More than 2,000 hotel employees participated in a one-day strike on Jan. 26 to protest moves by Kyo-ya Hotels and Resorts to subcontract concierge services at the Royal Hawaiian and three other properties.
The strike was planned by the Unite Here Local 5 union, and a picket line was organized at the resort in Waikiki.
Kyo-ya, a Japan-based hospitality management company, also owns the Moana Surfrider, Sheraton Waikiki Hotel and Sheraton Princess Kaiulani Hotel. Members of the union employed at those properties also participated in the strike. While their union contracts prohibit them from participating in the picket line, thousands did not go in to work that day, according to Local 5 representatives.
"I have worked at the Royal Hawaiian for 31 years, and I have always looked forward to welcoming our valued guests back who are accustomed to our luxury level and personalized concierge services," Wendy Nagaishi, a Royal Hawaiian concierge, said in a statement. "We have always been proud to be part of the Kyo-ya family and are shocked and disappointed to find out that Kyo-ya has decided to replace our entire concierge staff with an outsourced activity desk. Our return guests have come to expect personalized recommendations, not those driven by profit and commissions."
According to the union, the dispute dates back to early October, when a group of 11 concierge employees at the Royal Hawaiian inquired with management about starting the process to decide whether or not to unionize. By the end of October, Kyo-ya announced that tour activities company Pleasant Holidays had been contracted to handle concierge services at all four Honolulu properties beginning Feb. 1, while the existing 42 employees on staff in those departments at the four resorts were given the option of taking a severance package or joining Pleasant Holidays.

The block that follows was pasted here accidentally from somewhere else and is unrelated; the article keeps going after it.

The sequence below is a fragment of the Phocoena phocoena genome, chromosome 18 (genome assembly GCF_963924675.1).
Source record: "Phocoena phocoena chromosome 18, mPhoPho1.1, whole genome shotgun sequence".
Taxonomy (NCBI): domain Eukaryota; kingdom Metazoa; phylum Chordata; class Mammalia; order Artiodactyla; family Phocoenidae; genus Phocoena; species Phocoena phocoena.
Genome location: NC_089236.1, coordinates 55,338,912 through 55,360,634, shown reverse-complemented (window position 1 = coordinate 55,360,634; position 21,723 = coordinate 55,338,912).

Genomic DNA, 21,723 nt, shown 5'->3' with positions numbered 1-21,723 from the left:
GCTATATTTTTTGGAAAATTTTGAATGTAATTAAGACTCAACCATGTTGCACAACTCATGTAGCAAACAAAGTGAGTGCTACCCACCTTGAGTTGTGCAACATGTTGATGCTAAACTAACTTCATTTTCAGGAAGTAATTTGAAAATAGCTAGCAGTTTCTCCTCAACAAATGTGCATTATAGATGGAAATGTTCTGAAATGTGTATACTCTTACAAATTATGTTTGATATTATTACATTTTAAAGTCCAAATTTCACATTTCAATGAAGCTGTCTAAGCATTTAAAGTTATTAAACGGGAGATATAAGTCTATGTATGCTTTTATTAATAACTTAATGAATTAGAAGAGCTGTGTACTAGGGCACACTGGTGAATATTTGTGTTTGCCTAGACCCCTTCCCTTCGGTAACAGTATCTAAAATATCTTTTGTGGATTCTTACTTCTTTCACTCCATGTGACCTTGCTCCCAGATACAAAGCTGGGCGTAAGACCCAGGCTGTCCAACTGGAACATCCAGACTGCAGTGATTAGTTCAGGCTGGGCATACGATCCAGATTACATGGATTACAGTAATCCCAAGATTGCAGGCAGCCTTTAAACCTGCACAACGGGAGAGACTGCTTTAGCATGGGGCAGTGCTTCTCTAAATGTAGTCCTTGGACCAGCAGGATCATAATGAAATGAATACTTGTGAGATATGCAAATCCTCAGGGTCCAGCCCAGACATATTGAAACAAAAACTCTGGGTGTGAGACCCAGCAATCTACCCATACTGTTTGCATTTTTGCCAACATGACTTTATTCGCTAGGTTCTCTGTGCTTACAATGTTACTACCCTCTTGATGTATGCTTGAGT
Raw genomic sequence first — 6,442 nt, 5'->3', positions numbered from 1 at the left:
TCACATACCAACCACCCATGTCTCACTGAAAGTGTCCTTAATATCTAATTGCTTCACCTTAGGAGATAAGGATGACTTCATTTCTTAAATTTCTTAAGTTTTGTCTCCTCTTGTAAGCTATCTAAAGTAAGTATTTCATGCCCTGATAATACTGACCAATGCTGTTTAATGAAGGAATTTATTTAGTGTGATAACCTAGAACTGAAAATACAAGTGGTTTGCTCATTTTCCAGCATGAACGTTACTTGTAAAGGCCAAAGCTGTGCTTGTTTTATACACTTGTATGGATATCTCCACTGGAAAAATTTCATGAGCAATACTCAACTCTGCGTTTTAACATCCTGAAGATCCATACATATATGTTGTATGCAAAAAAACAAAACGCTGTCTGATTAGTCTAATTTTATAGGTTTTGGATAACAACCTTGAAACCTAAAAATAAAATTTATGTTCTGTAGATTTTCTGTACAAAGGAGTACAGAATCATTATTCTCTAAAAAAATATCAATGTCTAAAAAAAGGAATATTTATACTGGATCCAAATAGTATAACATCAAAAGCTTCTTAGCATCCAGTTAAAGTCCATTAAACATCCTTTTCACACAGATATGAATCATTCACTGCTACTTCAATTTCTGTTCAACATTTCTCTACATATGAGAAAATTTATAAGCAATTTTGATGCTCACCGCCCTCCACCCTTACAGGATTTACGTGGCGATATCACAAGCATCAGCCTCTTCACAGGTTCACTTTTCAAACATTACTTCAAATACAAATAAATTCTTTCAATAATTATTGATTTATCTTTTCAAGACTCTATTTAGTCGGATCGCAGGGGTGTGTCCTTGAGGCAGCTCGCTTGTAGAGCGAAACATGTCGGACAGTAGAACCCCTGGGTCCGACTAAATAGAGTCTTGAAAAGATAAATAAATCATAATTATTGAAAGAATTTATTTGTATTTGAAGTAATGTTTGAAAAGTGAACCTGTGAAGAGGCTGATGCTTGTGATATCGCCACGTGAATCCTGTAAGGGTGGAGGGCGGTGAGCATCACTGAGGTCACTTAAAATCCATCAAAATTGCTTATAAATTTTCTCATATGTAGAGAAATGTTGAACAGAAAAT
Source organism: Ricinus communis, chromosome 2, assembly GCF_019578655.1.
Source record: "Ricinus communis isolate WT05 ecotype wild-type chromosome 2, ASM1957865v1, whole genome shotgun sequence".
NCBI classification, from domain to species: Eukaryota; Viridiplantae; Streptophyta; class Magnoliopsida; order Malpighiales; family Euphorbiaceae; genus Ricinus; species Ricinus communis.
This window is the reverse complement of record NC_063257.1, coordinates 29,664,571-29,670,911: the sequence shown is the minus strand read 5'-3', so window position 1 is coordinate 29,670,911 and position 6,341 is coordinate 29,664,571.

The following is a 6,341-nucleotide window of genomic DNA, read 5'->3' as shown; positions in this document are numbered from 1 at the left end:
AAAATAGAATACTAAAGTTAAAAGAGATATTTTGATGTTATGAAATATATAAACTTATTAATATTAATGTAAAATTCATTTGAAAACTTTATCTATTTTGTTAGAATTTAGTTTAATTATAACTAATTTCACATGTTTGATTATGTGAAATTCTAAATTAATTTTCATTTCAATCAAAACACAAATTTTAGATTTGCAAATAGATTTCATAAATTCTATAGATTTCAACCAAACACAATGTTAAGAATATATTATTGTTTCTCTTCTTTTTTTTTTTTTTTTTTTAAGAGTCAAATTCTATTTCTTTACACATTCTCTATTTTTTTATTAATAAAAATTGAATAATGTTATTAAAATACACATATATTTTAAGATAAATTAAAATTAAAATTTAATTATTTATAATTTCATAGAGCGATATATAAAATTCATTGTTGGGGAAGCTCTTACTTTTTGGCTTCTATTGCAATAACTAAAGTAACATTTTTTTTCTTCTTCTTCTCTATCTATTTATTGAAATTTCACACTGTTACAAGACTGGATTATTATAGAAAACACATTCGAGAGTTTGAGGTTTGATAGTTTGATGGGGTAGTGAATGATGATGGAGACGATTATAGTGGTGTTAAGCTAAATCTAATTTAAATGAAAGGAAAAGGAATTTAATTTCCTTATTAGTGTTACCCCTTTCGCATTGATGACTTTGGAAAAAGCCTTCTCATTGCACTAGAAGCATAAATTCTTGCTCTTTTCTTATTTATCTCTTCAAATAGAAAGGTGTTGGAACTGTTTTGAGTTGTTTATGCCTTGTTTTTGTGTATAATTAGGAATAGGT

"Pleasant Holidays expressed the desire and ability to take care of our employees as well as elevate the range of activities for our guests to enjoy," Kyo-ya said in a statement, adding that it made the decision to subcontract its concierge, tour and activity and dining services during the summer of last year. "Like other hotels in Hawaii and across the nation, it is common industry practice to rely on partners to provide such services."
The concierge workers are asking for their jobs to remain "intact and in-house," according to the statement. Local 5 represents approximately 11,000 workers throughout Hawaii who work in the hospitality, health care and food service industries, of which roughly 2,400 are Kyo-ya employees.